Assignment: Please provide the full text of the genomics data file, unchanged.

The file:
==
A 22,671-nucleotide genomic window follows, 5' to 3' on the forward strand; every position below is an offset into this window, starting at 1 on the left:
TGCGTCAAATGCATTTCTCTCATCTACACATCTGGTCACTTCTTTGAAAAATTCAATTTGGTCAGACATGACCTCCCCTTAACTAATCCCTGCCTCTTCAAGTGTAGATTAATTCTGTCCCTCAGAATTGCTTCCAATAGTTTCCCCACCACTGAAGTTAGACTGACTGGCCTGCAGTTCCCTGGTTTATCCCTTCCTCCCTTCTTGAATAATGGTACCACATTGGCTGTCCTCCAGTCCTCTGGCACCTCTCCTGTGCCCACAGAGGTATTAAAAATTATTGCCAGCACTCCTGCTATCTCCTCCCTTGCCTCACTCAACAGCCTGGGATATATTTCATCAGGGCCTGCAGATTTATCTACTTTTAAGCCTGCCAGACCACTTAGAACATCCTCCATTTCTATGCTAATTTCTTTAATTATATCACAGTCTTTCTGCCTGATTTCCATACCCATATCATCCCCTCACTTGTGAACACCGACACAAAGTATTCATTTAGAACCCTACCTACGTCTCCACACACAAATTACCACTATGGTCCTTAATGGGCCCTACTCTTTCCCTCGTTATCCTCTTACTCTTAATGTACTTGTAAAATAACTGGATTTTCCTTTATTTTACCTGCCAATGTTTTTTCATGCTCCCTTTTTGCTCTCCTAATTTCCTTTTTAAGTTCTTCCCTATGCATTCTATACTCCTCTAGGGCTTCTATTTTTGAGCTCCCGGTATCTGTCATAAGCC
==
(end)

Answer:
A 22,671-nucleotide genomic window follows, 5' to 3' on the forward strand; every position below is an offset into this window, starting at 1 on the left:
TGCGTCAAATGCATTTCTCTCATCTACACATCTGGTCACTTCTTTGAAAAATTCAATTTGGTCAGACATGACCTCCCCTTAACTAATCCCTGCCTCTTCAAGTGTAGATTAATTCTGTCCCTCAGAATTGCTTCCAATAGTTTCCCCACCACTGAAGTTAGACTGACTGGCCTGCAGTTCCCTGGTTTATCCCTTCCTCCCTTCTTGAATAATGGTACCACATTGGCTGTCCTCCAGTCCTCTGGCACCTCTCCTGTGCCCACAGAGGTATTAAAAATTATTGCCAGCACTCCTGCTATCTCCTCCCTTGCCTCACTCAACAGCCTGGGATATATTTCATCAGGGCCTGCAGATTTATCTACTTTTAAGCCTGCCAGACCACTTAGAACATCCTCCATTTCTATGCTAATTTCTTTAATTATATCACAGTCTTTCTGCCTGATTTCCATACCCATATCATCCCCTCACTTGTGAACACCGACACAAAGTATTCATTTAGAACCCTACCTACGTCTCCACACACAAATTACCACTATGGTCCTTAATGGGCCCTACTCTTTCCCTCGTTATCCTCTTACTCTTAATGTACTTGTAAAATAACTGGATTTTCCTTTATTTTACCTGCCAATGTTTTTTCATGCTCCCTTTTTGCTCTCCTAATTTCCTTTTTAAGTTCTTCCCTATGCATTCTATACTCCTCTAGGGCTTCTATTTTTGAGCTCCCGGTATCTGTCATAAGCC